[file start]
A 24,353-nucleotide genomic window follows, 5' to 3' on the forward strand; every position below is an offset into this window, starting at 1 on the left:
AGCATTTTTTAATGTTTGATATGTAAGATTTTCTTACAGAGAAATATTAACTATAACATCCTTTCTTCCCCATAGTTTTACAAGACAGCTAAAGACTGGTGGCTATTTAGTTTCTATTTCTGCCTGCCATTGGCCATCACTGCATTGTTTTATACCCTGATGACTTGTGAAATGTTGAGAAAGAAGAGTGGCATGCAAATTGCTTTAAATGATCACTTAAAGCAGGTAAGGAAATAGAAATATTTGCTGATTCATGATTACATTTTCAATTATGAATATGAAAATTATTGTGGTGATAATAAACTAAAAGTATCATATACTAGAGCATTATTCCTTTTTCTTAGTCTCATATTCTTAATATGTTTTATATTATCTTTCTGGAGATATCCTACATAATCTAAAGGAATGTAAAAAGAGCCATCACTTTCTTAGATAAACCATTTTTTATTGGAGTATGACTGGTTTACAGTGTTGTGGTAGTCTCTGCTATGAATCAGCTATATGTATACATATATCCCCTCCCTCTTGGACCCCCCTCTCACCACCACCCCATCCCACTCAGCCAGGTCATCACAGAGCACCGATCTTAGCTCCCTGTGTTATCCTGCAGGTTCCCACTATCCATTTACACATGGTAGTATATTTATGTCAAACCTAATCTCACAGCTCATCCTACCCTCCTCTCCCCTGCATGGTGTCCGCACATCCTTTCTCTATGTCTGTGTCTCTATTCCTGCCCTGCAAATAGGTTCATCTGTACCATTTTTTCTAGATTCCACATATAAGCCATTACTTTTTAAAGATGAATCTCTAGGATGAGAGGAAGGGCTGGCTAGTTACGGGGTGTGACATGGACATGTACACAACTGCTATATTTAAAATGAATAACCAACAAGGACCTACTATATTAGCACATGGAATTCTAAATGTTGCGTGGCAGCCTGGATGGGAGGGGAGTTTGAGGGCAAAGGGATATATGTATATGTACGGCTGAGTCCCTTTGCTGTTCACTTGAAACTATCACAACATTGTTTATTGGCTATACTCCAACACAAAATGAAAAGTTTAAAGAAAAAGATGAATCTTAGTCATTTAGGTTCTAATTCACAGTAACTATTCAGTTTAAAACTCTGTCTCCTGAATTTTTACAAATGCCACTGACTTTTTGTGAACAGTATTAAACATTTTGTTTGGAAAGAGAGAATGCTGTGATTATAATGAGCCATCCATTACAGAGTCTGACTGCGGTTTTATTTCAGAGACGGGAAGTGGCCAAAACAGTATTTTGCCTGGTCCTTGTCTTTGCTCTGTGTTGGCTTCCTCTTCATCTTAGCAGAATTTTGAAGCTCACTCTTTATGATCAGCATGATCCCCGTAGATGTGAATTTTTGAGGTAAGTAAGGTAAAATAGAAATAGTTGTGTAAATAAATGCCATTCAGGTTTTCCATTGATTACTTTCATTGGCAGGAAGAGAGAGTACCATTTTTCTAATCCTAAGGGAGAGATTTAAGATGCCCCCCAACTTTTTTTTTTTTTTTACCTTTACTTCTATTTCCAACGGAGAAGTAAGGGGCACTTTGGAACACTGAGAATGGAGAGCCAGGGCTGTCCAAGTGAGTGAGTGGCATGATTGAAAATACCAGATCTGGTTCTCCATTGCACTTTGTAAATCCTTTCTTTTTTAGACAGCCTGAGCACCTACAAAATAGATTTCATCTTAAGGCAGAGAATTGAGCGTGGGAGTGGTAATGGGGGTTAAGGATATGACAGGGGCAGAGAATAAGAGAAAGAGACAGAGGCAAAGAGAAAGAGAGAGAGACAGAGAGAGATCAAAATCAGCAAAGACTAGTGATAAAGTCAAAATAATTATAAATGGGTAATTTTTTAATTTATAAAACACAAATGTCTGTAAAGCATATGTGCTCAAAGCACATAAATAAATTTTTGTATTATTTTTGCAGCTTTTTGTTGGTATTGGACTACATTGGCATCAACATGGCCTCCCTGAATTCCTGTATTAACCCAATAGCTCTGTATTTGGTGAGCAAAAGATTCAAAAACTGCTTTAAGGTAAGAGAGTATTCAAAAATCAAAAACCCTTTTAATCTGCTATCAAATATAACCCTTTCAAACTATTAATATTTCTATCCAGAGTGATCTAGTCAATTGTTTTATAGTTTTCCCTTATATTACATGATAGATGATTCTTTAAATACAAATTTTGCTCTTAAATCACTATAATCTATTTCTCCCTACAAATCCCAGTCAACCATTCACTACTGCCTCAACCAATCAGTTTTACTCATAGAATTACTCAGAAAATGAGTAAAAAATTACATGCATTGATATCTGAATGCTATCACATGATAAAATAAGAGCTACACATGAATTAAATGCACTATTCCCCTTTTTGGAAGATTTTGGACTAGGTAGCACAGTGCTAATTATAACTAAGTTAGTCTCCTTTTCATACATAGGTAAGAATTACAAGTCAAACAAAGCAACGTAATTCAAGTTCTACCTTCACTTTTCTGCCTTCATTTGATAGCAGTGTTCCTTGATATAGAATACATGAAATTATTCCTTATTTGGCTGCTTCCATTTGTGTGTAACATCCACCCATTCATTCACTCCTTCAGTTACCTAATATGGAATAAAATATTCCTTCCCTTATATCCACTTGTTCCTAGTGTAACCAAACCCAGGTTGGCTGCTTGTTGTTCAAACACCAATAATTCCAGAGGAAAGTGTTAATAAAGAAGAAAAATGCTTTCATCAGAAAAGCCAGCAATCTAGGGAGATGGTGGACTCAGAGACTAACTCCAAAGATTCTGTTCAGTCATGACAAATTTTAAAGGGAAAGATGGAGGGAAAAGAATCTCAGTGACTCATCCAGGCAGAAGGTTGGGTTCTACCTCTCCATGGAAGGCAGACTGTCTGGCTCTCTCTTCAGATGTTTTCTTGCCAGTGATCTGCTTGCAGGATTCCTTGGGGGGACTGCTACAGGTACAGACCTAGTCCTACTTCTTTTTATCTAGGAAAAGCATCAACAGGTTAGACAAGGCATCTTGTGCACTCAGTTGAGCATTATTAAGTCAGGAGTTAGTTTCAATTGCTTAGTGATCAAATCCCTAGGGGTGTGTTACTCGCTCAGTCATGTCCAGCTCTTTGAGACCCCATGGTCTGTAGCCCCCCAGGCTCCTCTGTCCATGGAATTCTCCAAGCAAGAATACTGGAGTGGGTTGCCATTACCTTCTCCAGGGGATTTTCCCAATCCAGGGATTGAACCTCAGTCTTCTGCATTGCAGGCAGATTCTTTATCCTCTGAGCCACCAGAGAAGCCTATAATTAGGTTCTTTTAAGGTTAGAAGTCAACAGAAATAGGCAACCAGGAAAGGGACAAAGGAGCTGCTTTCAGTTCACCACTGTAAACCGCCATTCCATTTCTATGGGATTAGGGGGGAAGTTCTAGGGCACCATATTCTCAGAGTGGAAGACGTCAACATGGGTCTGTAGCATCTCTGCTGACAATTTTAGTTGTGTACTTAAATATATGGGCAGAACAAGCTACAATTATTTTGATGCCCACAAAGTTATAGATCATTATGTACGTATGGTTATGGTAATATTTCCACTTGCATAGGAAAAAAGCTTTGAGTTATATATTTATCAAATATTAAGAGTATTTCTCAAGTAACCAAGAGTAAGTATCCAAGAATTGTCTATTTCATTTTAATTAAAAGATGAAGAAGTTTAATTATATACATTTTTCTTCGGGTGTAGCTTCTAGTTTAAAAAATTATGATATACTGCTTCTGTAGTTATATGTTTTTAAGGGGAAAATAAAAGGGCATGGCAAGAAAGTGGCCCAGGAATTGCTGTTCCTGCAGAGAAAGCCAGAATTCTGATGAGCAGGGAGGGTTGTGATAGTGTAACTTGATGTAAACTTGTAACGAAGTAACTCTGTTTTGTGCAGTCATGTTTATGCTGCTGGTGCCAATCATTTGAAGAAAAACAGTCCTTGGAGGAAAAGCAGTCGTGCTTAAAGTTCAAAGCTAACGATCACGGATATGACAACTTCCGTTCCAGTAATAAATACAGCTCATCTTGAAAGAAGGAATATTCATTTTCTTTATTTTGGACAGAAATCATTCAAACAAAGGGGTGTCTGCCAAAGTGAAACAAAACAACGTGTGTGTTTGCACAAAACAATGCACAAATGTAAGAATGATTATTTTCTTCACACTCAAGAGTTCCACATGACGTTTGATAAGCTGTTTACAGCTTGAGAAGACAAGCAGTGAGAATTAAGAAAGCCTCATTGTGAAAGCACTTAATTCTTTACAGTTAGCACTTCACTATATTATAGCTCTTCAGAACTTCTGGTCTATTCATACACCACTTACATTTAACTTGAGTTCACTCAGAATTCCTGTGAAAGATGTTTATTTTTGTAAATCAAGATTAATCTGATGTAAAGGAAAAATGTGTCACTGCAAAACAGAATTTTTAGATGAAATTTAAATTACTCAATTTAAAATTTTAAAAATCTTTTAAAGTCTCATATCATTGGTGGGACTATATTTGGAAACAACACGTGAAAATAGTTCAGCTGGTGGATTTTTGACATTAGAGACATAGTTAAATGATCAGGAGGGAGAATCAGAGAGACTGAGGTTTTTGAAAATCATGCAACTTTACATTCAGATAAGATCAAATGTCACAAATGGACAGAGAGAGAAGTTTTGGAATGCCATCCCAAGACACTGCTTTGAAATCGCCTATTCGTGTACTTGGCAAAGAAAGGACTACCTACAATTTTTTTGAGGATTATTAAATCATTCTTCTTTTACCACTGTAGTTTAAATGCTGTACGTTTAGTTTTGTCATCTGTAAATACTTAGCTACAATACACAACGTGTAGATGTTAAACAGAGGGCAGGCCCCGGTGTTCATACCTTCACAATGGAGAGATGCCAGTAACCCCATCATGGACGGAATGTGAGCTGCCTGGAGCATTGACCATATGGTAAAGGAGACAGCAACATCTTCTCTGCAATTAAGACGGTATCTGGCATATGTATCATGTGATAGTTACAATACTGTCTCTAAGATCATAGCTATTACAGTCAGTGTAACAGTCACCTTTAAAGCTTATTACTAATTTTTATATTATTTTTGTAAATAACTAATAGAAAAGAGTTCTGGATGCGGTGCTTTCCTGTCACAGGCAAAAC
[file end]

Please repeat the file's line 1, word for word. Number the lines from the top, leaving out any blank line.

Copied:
A 24,353-nucleotide genomic window follows, 5' to 3' on the forward strand; every position below is an offset into this window, starting at 1 on the left: